Sarah Kuehn

Graduation Semester and Year




Document Type


Degree Name

Master of Landscape Architecture


Landscape Architecture

First Advisor

Pat D. Taylor


Fossil fuel extraction, a principal industry in Texas, has turned toward natural gas exploration in the Barnett Shale, altering the landscapes of urban and rural communities alike. Improvements in technology have caused dramatic increases in the concentration of gas wells being drilled in large metropolitan areas, such as the Fort Worth area of North Texas. The result is an increase in awareness about urban drilling and its impact on regional environment (BSEEC 2011). In response, individual municipalities have amended their natural gas well ordinances and now mandate the implementation of regulations, such as permitting processes and the reclamation of sites, through the stages of drilling, production, and site abandonment (BSEEC 2011). As urban environments and these industrial processes merge, city departments, state and federal regulators, and industry members have developed practices to lessen nuisance impacts, impacts to environmental resources, and interference with existing businesses (GWPC 2009, p. ES-5).With increases in the production of natural gas comes the growing concerns of human health, environmental impact, and aesthetics, and as influences on the approval, permitting, and locating of gas wells within urban areas, these factors provide a vital role in the simultaneous development of minerals and protection of the health, safety, and welfare of the community (GWPC 2009). According to Drill-Right Texas, an oil and gas development best practices initiative, "the challenge facing us today is how to protect our landowner rights, clean water, air, and public health in the face of rapid energy development" (TOGAP 2010). This research studied the perceptions of selected industry representatives and regulators in relationship to site location, development, and remediation practices. With the use of in-depth interviews and open-ended questioning, participants were allowed to express their lives, experiences, or situations as expressed in their own words (Taylor and Bogdan 1998). The research concluded with a summary of findings, providing a more complete understanding of gas well remediation and reclamation processes in the urban environment and the developing role and demand for landscape architects.Through the assessment of themes regarding determinants for remediation efforts and priorities, community values have emerged as the primary factor among respondents' perceptions. Surrounding land uses are established as core identifiers of community values, and as a result city ordinances regulate interactions among neighboring land uses. The amount of remediation a site receives depends mainly on the surrounding land uses in a metropolitan area, with residential areas demanding the highest amount of screening of noise and aesthetic nuisances. The interview participants provide an insight into the lack of knowledge and awareness of how these gas well sites will affect the future landscape and habitats of urban environments. The selected industry representatives and regulators were focused on the current appearance and remediation of visual impacts, noise, dust, and traffic, with minimal focus on what these sites will actually look like in twenty years. However, through additional study and future research there may be more exploration and emphasis on the impact and integration of these gas well sites into the development of urban master plans of municipalities.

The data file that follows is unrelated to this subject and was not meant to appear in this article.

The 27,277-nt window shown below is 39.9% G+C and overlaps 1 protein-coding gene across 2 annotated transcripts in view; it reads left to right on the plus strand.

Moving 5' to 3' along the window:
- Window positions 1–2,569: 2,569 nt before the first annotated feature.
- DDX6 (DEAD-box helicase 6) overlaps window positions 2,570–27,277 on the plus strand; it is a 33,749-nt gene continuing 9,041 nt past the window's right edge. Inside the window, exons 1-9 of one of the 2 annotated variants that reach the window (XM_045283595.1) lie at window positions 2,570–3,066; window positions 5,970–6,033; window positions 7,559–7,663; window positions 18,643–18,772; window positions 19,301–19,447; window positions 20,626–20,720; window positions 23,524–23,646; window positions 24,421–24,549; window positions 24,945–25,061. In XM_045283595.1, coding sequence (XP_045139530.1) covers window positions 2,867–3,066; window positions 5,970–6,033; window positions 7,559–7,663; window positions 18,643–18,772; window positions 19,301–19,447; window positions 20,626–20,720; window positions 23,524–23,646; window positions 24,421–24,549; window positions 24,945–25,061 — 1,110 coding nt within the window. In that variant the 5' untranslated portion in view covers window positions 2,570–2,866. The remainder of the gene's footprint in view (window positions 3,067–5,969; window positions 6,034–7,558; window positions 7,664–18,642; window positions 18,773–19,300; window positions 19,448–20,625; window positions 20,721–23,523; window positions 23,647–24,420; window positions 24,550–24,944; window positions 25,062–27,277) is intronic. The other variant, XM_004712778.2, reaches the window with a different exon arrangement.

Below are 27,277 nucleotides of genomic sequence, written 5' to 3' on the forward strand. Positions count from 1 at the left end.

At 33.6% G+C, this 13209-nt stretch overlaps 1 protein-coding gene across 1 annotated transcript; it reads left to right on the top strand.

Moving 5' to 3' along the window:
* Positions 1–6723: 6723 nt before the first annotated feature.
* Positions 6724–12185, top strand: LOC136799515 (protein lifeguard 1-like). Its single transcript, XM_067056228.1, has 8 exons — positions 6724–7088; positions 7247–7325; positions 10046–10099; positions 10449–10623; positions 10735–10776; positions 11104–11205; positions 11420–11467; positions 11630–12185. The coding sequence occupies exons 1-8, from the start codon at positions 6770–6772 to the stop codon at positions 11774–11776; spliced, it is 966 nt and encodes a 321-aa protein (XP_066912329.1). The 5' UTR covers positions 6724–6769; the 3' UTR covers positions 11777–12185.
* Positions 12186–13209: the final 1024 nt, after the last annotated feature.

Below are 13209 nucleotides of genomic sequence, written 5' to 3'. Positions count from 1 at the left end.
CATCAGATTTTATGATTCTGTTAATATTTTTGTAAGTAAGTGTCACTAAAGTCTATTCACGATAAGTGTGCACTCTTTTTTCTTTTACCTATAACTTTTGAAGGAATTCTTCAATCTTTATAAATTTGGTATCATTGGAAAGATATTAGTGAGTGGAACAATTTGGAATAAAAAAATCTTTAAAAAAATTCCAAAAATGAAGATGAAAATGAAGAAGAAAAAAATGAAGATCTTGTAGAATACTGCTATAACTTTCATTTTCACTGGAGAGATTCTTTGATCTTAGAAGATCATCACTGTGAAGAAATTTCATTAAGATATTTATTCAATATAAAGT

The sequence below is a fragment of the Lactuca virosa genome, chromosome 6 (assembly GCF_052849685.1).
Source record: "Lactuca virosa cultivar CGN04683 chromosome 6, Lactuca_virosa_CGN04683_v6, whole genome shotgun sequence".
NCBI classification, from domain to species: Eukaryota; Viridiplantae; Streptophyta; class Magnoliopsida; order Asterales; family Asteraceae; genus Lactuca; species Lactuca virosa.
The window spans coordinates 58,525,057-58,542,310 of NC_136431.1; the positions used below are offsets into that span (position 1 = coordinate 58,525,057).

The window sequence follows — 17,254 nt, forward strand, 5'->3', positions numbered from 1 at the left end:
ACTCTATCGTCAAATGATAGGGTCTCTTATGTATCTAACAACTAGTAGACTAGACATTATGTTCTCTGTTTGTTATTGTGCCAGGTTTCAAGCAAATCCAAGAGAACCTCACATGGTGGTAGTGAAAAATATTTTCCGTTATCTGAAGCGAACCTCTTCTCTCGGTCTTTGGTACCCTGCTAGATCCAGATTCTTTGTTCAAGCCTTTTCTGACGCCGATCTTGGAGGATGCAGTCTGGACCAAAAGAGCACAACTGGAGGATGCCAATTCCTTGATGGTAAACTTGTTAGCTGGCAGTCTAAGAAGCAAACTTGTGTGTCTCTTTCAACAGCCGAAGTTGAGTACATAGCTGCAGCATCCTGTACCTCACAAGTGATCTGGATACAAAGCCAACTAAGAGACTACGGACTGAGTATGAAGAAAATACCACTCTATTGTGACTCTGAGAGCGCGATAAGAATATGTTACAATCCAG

Architecture | Landscape Architecture


Degree granted by The University of Texas at Arlington